Walter E. Williams

President Obama and congressional supporters estimate that his health care plan will cost between $50 and $65 billion a year. Such cost estimates are lies whether they come from a Democratic president and Congress, or a Republican president and Congress. You say, "Williams, you don't show much trust in the White House and Congress." Let's check out their past dishonesty.

At its start, in 1966, Medicare cost $3 billion. The House Ways and Means Committee, along with President Johnson, estimated that Medicare would cost an inflation-adjusted $12 billion by 1990. In 1990, Medicare topped $107 billion. That's nine times Congress' prediction. Today's Medicare tab comes to $420 billion with no signs of leveling off. How much confidence can we have in any cost estimates by the White House or Congress?

Culture of Corruption by Michelle Malkin FREE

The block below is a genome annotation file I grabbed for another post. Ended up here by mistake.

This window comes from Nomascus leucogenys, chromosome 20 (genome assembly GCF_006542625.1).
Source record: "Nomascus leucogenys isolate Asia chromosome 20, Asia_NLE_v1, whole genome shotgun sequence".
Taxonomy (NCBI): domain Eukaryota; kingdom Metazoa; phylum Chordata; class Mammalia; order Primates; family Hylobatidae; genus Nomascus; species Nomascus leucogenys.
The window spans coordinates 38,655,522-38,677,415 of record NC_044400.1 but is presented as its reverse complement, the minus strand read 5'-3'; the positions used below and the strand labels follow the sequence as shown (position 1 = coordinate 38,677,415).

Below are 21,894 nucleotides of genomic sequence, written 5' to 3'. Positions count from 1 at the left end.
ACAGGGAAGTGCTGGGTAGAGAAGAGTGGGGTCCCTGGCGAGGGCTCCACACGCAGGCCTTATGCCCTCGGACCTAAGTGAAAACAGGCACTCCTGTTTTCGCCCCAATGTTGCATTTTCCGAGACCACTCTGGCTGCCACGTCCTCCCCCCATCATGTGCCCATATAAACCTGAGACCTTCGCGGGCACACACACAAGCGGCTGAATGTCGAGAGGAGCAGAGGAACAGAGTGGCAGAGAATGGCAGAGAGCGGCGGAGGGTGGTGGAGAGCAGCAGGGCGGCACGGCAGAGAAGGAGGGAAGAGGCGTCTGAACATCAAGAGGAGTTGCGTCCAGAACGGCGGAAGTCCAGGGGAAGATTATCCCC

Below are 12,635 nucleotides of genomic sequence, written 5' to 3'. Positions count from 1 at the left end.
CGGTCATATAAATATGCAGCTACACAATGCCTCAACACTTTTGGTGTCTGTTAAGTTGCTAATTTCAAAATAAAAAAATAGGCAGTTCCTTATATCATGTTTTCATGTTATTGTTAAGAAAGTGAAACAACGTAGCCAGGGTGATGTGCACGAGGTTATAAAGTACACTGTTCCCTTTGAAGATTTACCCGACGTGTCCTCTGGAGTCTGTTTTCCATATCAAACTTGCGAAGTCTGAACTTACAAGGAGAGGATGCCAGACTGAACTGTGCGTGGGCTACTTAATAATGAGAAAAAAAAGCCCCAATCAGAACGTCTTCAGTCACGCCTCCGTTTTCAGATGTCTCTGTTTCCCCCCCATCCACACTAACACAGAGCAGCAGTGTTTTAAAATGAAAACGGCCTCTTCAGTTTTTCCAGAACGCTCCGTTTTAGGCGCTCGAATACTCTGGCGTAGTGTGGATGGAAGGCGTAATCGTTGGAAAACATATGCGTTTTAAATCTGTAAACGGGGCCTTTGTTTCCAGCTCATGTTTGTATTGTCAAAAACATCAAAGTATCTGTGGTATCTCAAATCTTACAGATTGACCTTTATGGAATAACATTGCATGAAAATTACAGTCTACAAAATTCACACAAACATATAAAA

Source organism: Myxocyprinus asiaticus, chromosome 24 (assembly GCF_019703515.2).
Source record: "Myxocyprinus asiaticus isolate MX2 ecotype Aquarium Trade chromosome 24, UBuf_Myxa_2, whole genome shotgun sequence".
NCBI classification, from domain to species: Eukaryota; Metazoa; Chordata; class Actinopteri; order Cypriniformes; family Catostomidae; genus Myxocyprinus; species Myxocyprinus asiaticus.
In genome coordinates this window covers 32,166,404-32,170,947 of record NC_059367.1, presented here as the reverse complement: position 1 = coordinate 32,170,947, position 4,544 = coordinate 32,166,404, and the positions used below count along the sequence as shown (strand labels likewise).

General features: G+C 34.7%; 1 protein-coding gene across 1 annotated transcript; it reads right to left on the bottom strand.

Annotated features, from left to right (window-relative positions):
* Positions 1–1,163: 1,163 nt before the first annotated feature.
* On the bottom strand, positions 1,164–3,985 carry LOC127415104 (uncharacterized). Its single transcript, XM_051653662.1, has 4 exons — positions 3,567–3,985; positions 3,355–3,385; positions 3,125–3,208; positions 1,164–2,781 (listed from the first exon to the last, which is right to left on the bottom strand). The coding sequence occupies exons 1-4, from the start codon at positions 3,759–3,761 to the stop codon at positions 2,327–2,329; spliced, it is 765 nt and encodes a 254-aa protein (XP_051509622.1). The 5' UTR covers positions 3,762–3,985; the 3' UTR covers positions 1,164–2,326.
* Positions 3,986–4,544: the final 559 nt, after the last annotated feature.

Another part of the Medicare lie is found in Section 1801 of the 1965 Medicare Act that reads: "Nothing in this title shall be construed to authorize any federal officer or employee to exercise any supervision or control over the practice of medicine, or the manner in which medical services are provided, or over the selection, tenure, or compensation of any officer, or employee, or any institution, agency or person providing health care services." Ask your doctor or hospital whether this is true.

Lies and deception are by no means restricted to modern times. During the legislative debate prior to ratification of the 16th Amendment, President Howard Taft and congressional supporters said that only the rich would ever pay federal income taxes. In 1916, only one-half of 1 percent of income earners paid income taxes. Those earning $250,000 a year in today's dollars paid 1 percent, and those earning $6 million in today's dollars paid 7 percent. The lie that only the rich would ever pay income taxes was simply a lie to exploit the politics of envy and dupe Americans into ratifying the 16th Amendment.


Walter E. Williams

Dr. Williams serves on the faculty of George Mason University as John M. Olin Distinguished Professor of Economics and is the author of 'Race and Economics: How Much Can Be Blamed on Discrimination?' and 'Up from the Projects: An Autobiography.'
 
TOWNHALL DAILY: Be the first to read Walter Williams' column. Sign up today and receive Townhall.com daily lineup delivered each morning to your inbox.